I am in Birmingham because injustice is here. Just as the prophets of the eighth century B.C. left their villages and carried their “thus saith the Lord” far beyond the boundaries of their home towns, and just as the Apostle Paul left his village of Tarsus and carried the gospel of Jesus Christ to the far corners of the Greco-Roman world, so am I compelled to carry the gospel of freedom beyond my own home town. Like Paul, I must constantly respond to the Macedonian call for aid.

Injustice anywhere is a threat to justice everywhere. We are caught in an inescapable network of mutuality, tied in a single garment of destiny. Whatever affects one directly, affects all indirectly.

Second, like Gandhi, the Rabbis of the Talmud, and Jesus, Dr. King recognized the necessity to pursue justice justly. The only realistic way to achieve justice is to pursue it by just means. To pursue justice by violent means is inherently counter-productive as violence begets violence begets violence begets violence, a downward spiral that only leads to hell. This is why the writer of Deuteronomy wrote Justice, justice.

Twenty months after writing his letter from a Birmingham jail, Dr. King had the honor of being the youngest person in history to win the Nobel Peace Prize. In his acceptance speech, King frames the challenge of how justice is to be pursued.

I must ask why this prize is awarded to a movement which is beleaguered and committed to unrelenting struggle; to a movement which has not won the very peace and brotherhood which is the essence of the Nobel Prize.

After contemplation, I conclude that this award which I receive on behalf of that movement is a profound recognition that nonviolence is the answer to the crucial political and moral question of our time — the need for man to overcome oppression and violence without resorting to violence and oppression.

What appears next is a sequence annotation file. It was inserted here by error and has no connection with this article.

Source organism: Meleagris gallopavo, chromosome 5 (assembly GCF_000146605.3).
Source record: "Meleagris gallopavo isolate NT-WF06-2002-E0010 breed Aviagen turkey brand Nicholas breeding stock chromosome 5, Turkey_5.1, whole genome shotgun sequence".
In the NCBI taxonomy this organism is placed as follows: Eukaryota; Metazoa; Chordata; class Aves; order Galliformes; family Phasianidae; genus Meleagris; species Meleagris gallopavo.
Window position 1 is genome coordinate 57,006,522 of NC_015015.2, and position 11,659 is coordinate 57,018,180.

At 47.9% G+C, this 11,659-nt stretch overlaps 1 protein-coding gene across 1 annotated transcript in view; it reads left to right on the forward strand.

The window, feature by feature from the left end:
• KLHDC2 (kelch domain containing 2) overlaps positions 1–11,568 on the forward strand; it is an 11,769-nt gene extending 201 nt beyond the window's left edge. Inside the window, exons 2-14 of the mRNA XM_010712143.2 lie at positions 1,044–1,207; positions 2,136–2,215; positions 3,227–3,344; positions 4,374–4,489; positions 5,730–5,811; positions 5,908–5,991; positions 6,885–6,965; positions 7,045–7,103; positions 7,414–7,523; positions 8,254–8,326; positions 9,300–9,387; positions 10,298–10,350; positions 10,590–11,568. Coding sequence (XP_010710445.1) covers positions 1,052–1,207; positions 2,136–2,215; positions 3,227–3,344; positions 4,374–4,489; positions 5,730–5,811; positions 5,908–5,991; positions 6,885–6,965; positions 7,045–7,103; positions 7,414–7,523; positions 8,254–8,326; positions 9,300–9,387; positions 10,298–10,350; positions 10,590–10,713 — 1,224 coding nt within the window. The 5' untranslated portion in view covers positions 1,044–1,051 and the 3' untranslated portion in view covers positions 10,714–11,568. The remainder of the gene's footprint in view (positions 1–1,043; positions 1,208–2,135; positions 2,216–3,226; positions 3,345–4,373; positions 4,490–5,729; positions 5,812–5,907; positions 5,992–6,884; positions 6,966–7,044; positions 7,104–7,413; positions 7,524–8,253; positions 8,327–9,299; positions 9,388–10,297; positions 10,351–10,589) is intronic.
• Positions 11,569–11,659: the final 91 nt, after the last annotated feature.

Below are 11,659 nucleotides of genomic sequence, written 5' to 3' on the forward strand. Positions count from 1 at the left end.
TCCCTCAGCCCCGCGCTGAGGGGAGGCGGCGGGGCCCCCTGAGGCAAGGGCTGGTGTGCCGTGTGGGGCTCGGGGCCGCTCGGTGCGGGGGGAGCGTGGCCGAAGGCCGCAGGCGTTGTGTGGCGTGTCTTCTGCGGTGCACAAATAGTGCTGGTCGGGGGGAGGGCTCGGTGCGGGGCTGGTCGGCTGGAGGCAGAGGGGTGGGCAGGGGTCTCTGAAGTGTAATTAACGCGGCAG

Civilization and violence are antithetical concepts. Negroes of the United States, following the people of India, have demonstrated that nonviolence is not sterile passivity, but a powerful moral force which makes for social transformation. Sooner or later all the people of the world will have to discover a way to live together in peace, and thereby transform this pending cosmic elegy into a creative psalm of brotherhood.

If this is to be achieved, man must evolve for all human conflict a method which rejects revenge, aggression and retaliation. The foundation of such a method is love. The tortuous road which has led from Montgomery, Alabama, to Oslo bears witness to this truth.

It has been nearly 40 years since an assassin’s bullet struck down Martin Luther King, leaving for us the responsibility to aggressively—but justly—pursue justice.

It is time for humankind to make good on Dr, King’s challenge to discover a way to live together in peace.

I accept this award today with an abiding faith in America and an audacious faith in the future of mankind. I refuse to accept despair as the final response to the ambiguities of history. I refuse to accept the idea that the “isness” of man’s present nature makes him morally incapable of reaching up for the eternal “oughtness” that forever confronts him.

Human progress never rolls in on wheels of inevitability; it comes through the tireless efforts of men willing to be co-workers with God, and without this hard work, time itself becomes an ally of the forces of social stagnation. We must use time creatively, in the knowledge that the time is always ripe to do right.

 Justice, justice shall we pursue, that we may secure the blessings of liberty for ourselves and our posterity.

Let Freedom Ring.



Copyright © 2005. Stan Stahl. All Rights Reserved. Permission is granted to republish this essay in its entirety provided its source is identified asThe Agnostic Patriot at www.agnosticpatriot.org and this copyright is included.